Kent State Field Hockey Coach Honors the Women Who Came Before While Focusing on the Future
Kent State University field hockey coach Kyle DeSandes-Moyer has one mantra that not only fueled, but bonded, both her first successful season guiding the Golden Flashes and the team she inherited.
“We have to honor the women who came before us,” she said. “The girls joke around because I say that line a lot.”
But it has merit, considering the Golden Flashes have won or shared 14 of their 17 regular-season Mid-American Conference (MAC) Championships since 1998 and advanced to 10 NCAA Tournaments in that same period of time.
DeSandes-Moyer’s team won the 2019 regular-season title in her rookie year as the team finished 11-9 overall and 5-1 in conference and lost to Miami University in the MAC Tournament championship. For the coach, who picked up MAC Coach of the Year honors after her rookie season, it was still a bittersweet season, based on the “honor” she hopes to bring to the program going forward.
“We’re still upset we didn’t win the MAC Tournament this year,’’ the coach said recently as she reflected on her hiring and season of success. “That is really important for us. Continuing to be a dominant force in the MAC is something that we’re very much committed to as a coaching staff and as a team. That’s like a given here being No. 1 in our conference.
“For us, it’s also performing better on a national scale,” she continued. “Knocking off more of those ranked teams, competing better with those Big Ten schools showing up on our schedule and going to the NCAA Tournament are all real important for our program here. Maintaining a level of excellence here.”
In short, DeSandes-Moyer has described her goals going forward with the team she is actually just now starting to build. It is quite different from her most recent coaching experience.
“I grew up in Allentown, Pennsylvania,” she said. “I played a bunch of sports, including field hockey. I think my dad wanted a son. But I was more serious about field hockey and softball.
“Field hockey is very popular in Pennsylvania. As you can see, we have six of our players from Pennsylvania. I went to undergrad at the University of Pennsylvania in Philadelphia and played for a great coach there, Colleen Fink, who I am very close with.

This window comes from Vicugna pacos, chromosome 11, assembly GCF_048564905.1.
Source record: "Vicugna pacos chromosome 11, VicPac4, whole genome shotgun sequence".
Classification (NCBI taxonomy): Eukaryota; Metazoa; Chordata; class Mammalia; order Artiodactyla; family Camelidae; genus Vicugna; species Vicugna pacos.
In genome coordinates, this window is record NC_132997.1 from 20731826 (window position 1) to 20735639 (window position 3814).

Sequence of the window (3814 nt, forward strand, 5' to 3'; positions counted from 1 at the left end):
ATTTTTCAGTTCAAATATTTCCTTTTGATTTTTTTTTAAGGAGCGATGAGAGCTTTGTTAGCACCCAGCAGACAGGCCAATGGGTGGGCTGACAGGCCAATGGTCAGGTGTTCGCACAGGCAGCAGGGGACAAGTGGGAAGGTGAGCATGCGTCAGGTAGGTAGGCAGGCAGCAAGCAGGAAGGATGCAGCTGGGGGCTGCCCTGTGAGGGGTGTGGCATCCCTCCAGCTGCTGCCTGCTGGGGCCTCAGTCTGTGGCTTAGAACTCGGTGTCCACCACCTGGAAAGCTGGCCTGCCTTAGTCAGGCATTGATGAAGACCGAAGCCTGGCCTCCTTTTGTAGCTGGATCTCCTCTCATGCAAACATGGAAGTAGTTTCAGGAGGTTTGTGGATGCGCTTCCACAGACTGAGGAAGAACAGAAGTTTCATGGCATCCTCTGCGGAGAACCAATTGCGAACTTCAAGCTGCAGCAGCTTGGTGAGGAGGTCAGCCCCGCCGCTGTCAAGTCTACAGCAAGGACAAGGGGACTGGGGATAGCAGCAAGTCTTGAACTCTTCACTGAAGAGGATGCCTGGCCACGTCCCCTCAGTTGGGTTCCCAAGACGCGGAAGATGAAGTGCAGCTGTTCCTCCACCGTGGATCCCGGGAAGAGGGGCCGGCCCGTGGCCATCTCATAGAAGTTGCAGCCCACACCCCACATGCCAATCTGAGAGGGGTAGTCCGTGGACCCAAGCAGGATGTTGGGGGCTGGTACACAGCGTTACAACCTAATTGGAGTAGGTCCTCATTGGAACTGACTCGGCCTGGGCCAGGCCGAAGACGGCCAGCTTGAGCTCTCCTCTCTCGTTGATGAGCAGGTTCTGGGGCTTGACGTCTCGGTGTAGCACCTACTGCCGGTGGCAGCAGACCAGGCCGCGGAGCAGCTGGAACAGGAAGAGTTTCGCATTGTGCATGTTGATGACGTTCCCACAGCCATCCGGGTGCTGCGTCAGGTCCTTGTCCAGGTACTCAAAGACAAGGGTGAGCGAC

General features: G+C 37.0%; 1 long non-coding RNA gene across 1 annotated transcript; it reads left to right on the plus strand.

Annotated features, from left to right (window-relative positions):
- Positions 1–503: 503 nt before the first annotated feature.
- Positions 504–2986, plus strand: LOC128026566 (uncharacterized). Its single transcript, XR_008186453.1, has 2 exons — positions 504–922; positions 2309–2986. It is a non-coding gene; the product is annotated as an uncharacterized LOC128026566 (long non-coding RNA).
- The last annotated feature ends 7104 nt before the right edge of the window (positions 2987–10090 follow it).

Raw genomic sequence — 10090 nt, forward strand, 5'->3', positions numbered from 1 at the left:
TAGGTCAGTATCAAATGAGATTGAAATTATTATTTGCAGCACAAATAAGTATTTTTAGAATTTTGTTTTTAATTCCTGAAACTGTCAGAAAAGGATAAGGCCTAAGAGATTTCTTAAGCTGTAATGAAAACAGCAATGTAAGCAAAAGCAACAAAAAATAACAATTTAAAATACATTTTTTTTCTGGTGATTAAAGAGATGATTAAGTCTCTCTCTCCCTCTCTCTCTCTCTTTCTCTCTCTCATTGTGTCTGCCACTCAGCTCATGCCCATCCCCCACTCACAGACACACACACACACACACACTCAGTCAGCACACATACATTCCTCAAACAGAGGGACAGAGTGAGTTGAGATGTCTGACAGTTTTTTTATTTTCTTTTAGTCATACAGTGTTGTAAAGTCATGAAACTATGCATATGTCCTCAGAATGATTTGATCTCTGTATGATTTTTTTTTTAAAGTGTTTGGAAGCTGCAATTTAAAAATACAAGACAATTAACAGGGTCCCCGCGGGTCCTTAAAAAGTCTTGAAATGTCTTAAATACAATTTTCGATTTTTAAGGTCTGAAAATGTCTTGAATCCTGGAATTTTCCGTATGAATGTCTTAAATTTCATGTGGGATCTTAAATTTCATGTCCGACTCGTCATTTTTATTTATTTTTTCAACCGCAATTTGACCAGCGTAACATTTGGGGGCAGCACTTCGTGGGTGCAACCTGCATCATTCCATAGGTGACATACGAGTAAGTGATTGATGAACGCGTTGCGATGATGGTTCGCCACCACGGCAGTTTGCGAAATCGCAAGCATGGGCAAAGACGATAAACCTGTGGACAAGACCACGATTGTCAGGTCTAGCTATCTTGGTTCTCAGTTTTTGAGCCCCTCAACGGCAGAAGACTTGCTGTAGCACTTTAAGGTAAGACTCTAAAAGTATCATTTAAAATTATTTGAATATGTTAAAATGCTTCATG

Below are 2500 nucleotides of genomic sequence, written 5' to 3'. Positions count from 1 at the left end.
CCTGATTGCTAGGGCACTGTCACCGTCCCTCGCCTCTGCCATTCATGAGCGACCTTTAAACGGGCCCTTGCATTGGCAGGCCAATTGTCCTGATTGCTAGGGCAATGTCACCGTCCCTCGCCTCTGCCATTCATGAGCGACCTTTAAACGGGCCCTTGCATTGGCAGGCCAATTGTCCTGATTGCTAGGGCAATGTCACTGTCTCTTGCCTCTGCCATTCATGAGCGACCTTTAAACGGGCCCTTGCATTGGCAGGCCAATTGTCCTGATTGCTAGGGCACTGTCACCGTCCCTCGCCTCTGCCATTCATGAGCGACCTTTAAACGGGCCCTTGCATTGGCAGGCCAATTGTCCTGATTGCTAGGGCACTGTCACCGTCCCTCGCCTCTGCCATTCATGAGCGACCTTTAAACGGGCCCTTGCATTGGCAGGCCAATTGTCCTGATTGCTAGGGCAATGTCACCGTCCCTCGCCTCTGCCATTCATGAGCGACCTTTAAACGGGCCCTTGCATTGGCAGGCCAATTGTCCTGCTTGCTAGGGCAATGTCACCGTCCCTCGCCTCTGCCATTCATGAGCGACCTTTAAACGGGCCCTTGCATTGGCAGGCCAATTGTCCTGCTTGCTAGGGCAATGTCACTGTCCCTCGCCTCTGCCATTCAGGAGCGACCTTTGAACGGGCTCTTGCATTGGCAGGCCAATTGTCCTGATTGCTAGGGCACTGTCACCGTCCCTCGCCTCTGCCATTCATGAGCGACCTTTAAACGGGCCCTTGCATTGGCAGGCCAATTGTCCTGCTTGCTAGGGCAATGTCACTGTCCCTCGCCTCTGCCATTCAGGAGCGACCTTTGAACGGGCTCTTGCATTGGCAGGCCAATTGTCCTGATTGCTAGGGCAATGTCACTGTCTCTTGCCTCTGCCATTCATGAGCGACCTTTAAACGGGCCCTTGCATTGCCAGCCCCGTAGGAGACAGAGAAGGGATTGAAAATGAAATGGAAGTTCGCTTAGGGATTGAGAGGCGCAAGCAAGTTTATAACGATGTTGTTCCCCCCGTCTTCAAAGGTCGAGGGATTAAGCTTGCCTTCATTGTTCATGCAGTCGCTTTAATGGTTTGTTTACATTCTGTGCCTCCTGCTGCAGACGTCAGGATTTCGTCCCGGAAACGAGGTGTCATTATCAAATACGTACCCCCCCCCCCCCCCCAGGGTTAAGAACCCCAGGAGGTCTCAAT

“I had an opportunity to coach full time at Virginia Wesleyan and took it,” DeSandes-Moyer continued.
“While I was there, I met this woman who was going to start the (field hockey) program at LIU Brooklyn (Long Island University Brooklyn). Weirdly enough, her son and I actually went to college together, so we had a weird connection.
“I reached out to her and said I’d be interested in learning more about the program. I mean, field hockey in Brooklyn. This could be really cool. So we connected. Take this huge risk with 19 freshmen, a brand-new team. After the first year, she left. So I was the head coach there for two years.
“And that was a huge learning experience. But, obviously as a coach you want to keep moving up. You want to be in better and better conferences. You want to be playing higher-level competition, so Kent State is a step forward. Our nonconference is pretty much all Big Ten schools. This past year, we played Michigan, Iowa, Louisville, Ohio State, Indiana and Michigan State. So in nonconference, we are playing best of the best.
“Then you have the opportunity to win your conference, which has been done before here. Kind of amazing resources here at Kent. As a coach, you see that and go, ‘Wow, I see why this is an attractive place to coach. You can really do something here, and there is a track record of doing really well.’”